Islam would have saved Michael Jackson, says brother
Converting to Islam would have saved the life of pop legend Michael Jackson, his brother Jermaine said in an interview to be aired Thursday.
Speaking ahead of the first anniversary Friday of the death of the "King of Pop" at the age of 50 from a prescription drug overdose, he told the BBC that his brother should have left the United States.
"I felt that if Michael would have embraced Islam he would still be here today and I say that for many reasons," Jermaine Jackson, who is a Muslim, told BBC World Service radio.
"Why? Because when you are 100 per cent clear in your mind as to who you are and what you are and why you are and everybody around you, then things change in a way that's better for you. It's just having that strength."
He added: "God is so powerful. He was studying. He was reading a lot of books, because I brought him books from Saudi Arabia. I brought him books from Bahrain.
"I was the one who originally put him in Bahrain because I wanted him to get out of America because it was having a cherry-picking time on my brother."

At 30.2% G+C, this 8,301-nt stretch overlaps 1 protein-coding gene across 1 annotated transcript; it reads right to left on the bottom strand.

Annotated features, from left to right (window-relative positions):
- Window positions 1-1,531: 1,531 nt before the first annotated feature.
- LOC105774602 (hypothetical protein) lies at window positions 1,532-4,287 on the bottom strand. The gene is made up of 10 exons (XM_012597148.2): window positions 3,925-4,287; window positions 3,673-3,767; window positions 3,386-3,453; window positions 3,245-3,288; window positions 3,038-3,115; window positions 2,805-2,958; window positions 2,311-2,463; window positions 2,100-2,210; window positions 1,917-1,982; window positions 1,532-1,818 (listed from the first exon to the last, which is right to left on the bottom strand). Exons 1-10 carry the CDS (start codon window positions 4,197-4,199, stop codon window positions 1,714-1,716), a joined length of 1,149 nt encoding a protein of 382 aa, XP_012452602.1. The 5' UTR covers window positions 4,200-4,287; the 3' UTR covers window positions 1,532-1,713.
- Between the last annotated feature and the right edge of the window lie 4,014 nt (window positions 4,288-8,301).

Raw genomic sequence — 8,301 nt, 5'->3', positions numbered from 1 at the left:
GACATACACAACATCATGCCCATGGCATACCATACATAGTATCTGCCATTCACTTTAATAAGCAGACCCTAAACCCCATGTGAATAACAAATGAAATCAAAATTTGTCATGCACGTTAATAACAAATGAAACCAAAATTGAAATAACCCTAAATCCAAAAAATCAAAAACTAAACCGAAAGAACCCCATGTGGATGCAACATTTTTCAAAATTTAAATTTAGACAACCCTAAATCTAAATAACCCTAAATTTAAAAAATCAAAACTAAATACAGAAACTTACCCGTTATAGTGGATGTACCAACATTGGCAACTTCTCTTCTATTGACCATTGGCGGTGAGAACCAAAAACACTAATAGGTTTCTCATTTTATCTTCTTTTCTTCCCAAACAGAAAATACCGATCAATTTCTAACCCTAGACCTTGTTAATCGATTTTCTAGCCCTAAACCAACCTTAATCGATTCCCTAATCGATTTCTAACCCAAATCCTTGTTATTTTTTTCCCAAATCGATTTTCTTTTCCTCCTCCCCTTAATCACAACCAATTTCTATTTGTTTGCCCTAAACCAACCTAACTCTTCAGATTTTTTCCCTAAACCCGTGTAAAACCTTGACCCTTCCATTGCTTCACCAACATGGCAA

Jackson was found dead in his rented Los Angeles mansion on June 25 last year, a seismic celebrity death which triggered a global outpouring of tributes for the eccentric genius.
On Friday, Jackson fans are expected to pay their respects to their idol at the Forest Lawn Memorial Park in the LA suburb of Glendale, a star-studded cemetery where the singer's golden casket was entombed last September.
Jackson said his brother was not against converting to Islam.
"All of his security became Muslims because he trusted Islam, because these are people who would lay their lives down and also who were trying to be the best kind of human beings they could possibly be not for Michael Jackson, for Allah," he said.
"So having those people around, you knew that you would be protected because it is protection from God," he added.
The year since Jackson's sudden death had been "tough," he said.
"There aren't no words to describe the feeling. It's a feeling that one would only know once they experience it. We are just learning to live with it. We'll never get over it," he added.
© 2010 AFP